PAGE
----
- Tom Lake
[This mated pair (NY62) has been together for thirteen years and has now fledged eleven nestlings over twelve nesting seasons. The average time to fledge has been 77 days. The longest was 85 days in both 2002 and 2011 and the earliest was 69 (2006).Given our collective observations over the last 82 days, we suspect that the "assertive" nestling that fledged first is a male and the "passive" nestling that followed is a female (these are roles that will change dramatically over the next few years). While she seems less assured now, her sense of caution will serve her well throughout her life. Tom Lake. Photo by Tom McDowell.]
6/17 - Croton Point, HRM 34-35: We conducted three days of beach seining both for education and for stocking the Clearwater display aquaria at the Great Hudson River Revival. The most unusual catch was young-of-the-year spot (Leiostomus xanthurus), a saltwater panfish, not unusual in itself, but in the fact that we caught dozens of them, 60-80 millimeters [mm] long, all on the south shore of the point. The catch on the north shore was less impressive, with the star being a beautiful adult menhaden (bunker), 14 inches long. Salinity was about 6.0 parts per thousand on the south side of the Point.
- Eli Schloss, Chris Bowser, Beth Roessler, Dave Bragaitis, Danielle Laberge, Steve Stanne.
[Spot are a sporadic visitor to the Hudson estuary. Their colloquial name, Lafayette, honors the Marquis de Lafayette; his 1824 visit to New York City to be honored for his role on behalf of the colonies during the American Revolution coincided with unusually large numbers of these small drum in New York Harbor and the lower Hudson estuary. The drum family also includes freshwater drum, black drum, northern kingfish, croakers, weakfish, and silver perch. Most of them have highly specialized swim bladders that serve as sound-producing organs, hence the family name. Tom Lake, C. Lavett Smith.]
6/17 - Manhattan, HRM 8.0-2.0: At 2:00 PM, a dolphin was spotted swimming in the Hudson River off Harlem. Two hours later, it was seen again south near Chelsea. After looking at photos, our best guess is that it was the offshore variety (morphotype) of bottlenose dolphin.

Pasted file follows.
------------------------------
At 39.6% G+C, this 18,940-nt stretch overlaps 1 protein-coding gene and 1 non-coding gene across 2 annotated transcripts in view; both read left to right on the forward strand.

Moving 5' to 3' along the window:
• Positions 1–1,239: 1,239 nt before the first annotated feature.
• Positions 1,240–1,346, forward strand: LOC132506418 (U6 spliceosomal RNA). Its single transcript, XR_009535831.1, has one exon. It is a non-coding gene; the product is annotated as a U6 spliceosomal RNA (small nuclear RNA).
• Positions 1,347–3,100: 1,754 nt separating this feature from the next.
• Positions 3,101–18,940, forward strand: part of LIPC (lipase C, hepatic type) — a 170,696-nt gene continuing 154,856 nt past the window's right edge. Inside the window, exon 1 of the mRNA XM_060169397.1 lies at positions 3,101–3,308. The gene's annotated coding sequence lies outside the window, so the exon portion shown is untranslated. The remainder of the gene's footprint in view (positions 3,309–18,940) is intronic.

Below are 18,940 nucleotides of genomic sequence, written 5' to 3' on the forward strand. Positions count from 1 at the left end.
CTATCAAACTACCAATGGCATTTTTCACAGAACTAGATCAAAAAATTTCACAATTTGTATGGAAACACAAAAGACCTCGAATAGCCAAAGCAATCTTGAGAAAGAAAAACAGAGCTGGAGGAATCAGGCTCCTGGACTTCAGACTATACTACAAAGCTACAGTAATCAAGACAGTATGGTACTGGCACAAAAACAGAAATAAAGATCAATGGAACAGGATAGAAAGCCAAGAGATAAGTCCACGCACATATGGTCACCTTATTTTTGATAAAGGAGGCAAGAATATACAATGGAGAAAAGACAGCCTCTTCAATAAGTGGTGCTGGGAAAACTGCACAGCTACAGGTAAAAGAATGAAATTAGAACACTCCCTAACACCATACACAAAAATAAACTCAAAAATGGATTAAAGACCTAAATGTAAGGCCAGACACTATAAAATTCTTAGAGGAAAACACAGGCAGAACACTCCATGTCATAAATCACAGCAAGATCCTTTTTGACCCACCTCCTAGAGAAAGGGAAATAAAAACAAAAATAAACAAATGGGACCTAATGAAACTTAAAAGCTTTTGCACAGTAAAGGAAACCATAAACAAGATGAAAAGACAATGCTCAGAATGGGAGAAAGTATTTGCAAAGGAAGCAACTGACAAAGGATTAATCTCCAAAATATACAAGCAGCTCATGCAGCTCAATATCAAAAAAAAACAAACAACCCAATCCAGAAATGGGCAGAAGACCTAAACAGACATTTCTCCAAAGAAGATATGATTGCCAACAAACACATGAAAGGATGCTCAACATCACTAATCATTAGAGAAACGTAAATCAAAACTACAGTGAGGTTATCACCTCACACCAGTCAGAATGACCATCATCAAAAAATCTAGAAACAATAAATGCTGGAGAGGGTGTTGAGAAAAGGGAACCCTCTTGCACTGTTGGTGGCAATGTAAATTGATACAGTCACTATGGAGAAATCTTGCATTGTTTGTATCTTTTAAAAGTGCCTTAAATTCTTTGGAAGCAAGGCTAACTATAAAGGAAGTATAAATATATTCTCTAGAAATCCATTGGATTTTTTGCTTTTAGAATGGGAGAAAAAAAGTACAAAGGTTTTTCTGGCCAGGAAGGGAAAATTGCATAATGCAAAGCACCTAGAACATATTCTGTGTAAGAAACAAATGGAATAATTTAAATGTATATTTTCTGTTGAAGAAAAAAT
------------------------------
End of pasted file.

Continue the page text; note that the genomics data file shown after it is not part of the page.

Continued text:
- Kim Durham, Riverhead Foundation
[The bottlenose dolphin (Tursiops truncatus), often caricatured (see the Miami Dolphins NFL football team), is a marine mammal commonly seen "porpoising" along ocean beaches of the mid-Atlantic from late spring through early fall. Dolphins are rare in the estuary, however, and animals that do appear here may be disoriented. The Almanac has recorded a few bottlenose dolphin occurrences:
- In February 1996, Tim Long took photos from the Tappan Zee Bridge of an adult and a juvenile bottlenose dolphin swimming upriver.
- On May 25, 1997, at Turkey Point (river mile 98), a 340 lb, eight-foot-long female bottlenose dolphin was rescued by NYSDEC and taken to the Aquarium for Wildlife Conservation in Brooklyn.
- On November 3, 2008, an offshore bottlenose dolphin was spotted in Peekskill Bay (river mile 43) and followed, through observations, upriver to Kingston (river mile 91) a week later. On November 26, the eight-foot-long dolphin was found dead hear Rhinecliff (river mile 88) confirming our suspicions that it had been ill.
To report a sighting of a healthy, sick, alive or dead marine mammal or sea turtle, contact The Riverhead Foundation at their emergency 24-hour Stranding Hotline phone number: (631) 369-9829. For more information on The Riverhead Foundation for Marine Research and Preservation, go to: http://www.riverheadfoundation.org/. Tom Lake.]
6/18 - Bearsville, Ulster County, HRM 101: It was mid-morning and I was entertaining two boys with cell phone photos of a local mama bear and her cub, when the five-year-old boy pointed out a huge black bear at the edge of his yard!
- Krista Munger
6/18 - Croton-on-Hudson, HRM 35: I looked out the window today to see three woodchucks ravaging my sugar snap peas! I tore out of the house hollering "Shoo, Shoo you horrid rodents!" It was probably not a permanent deterrent, but I sure scared them away. The nasty creatures tore down the pea vines, ate most of the peas and, while they were at it, the lettuce, parsley, cilantro, and arugula. Grrr and boo hoo.
- Robin Fox